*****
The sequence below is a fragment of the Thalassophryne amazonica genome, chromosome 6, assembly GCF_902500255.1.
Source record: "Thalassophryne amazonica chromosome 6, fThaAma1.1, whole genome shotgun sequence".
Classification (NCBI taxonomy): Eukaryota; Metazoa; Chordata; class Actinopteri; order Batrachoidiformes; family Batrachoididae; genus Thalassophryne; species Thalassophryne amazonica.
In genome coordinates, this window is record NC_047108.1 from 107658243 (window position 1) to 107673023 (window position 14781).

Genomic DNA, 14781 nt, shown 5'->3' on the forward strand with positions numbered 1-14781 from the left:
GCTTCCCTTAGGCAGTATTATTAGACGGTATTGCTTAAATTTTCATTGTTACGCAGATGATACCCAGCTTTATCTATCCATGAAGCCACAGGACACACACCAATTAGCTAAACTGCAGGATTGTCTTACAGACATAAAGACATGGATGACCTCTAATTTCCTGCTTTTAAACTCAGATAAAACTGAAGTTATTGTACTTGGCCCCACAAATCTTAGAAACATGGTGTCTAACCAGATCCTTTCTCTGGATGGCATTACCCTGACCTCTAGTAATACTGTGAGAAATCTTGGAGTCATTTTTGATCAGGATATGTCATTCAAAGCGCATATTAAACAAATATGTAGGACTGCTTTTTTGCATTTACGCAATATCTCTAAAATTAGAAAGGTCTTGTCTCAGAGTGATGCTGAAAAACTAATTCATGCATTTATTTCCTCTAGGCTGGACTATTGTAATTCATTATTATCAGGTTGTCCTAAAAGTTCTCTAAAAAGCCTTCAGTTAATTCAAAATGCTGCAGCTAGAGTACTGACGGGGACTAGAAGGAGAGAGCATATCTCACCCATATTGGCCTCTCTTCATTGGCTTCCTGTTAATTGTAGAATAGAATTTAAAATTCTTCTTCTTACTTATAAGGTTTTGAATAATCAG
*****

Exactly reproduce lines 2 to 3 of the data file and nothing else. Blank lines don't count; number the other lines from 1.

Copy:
Source record: "Thalassophryne amazonica chromosome 6, fThaAma1.1, whole genome shotgun sequence".
Classification (NCBI taxonomy): Eukaryota; Metazoa; Chordata; class Actinopteri; order Batrachoidiformes; family Batrachoididae; genus Thalassophryne; species Thalassophryne amazonica.